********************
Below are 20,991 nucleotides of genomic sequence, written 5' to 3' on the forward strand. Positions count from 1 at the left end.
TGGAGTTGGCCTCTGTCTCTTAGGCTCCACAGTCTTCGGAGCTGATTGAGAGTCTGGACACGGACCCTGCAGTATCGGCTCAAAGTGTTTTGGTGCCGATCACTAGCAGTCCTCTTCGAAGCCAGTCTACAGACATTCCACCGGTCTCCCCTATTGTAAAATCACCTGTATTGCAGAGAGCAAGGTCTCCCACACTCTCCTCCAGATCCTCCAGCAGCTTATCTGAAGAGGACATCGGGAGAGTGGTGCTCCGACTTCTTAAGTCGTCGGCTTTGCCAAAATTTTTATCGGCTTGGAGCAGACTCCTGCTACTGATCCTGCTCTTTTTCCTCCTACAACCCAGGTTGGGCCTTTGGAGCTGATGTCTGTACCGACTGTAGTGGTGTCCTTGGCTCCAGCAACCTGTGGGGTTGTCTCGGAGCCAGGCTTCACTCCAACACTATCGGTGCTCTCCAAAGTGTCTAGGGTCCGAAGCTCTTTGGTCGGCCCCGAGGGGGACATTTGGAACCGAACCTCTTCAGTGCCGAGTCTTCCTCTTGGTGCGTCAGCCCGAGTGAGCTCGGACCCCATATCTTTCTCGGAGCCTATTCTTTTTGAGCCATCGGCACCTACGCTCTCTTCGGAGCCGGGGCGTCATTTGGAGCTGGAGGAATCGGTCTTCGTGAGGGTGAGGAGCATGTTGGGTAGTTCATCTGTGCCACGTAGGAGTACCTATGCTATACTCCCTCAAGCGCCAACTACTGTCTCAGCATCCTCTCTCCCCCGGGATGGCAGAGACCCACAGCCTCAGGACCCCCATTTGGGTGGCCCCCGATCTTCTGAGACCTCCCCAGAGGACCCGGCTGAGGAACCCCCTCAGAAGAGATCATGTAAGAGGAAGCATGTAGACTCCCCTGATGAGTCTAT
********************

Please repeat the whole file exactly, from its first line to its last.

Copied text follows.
Below are 20,991 nucleotides of genomic sequence, written 5' to 3' on the forward strand. Positions count from 1 at the left end.
TGGAGTTGGCCTCTGTCTCTTAGGCTCCACAGTCTTCGGAGCTGATTGAGAGTCTGGACACGGACCCTGCAGTATCGGCTCAAAGTGTTTTGGTGCCGATCACTAGCAGTCCTCTTCGAAGCCAGTCTACAGACATTCCACCGGTCTCCCCTATTGTAAAATCACCTGTATTGCAGAGAGCAAGGTCTCCCACACTCTCCTCCAGATCCTCCAGCAGCTTATCTGAAGAGGACATCGGGAGAGTGGTGCTCCGACTTCTTAAGTCGTCGGCTTTGCCAAAATTTTTATCGGCTTGGAGCAGACTCCTGCTACTGATCCTGCTCTTTTTCCTCCTACAACCCAGGTTGGGCCTTTGGAGCTGATGTCTGTACCGACTGTAGTGGTGTCCTTGGCTCCAGCAACCTGTGGGGTTGTCTCGGAGCCAGGCTTCACTCCAACACTATCGGTGCTCTCCAAAGTGTCTAGGGTCCGAAGCTCTTTGGTCGGCCCCGAGGGGGACATTTGGAACCGAACCTCTTCAGTGCCGAGTCTTCCTCTTGGTGCGTCAGCCCGAGTGAGCTCGGACCCCATATCTTTCTCGGAGCCTATTCTTTTTGAGCCATCGGCACCTACGCTCTCTTCGGAGCCGGGGCGTCATTTGGAGCTGGAGGAATCGGTCTTCGTGAGGGTGAGGAGCATGTTGGGTAGTTCATCTGTGCCACGTAGGAGTACCTATGCTATACTCCCTCAAGCGCCAACTACTGTCTCAGCATCCTCTCTCCCCCGGGATGGCAGAGACCCACAGCCTCAGGACCCCCATTTGGGTGGCCCCCGATCTTCTGAGACCTCCCCAGAGGACCCGGCTGAGGAACCCCCTCAGAAGAGATCATGTAAGAGGAAGCATGTAGACTCCCCTGATGAGTCTAT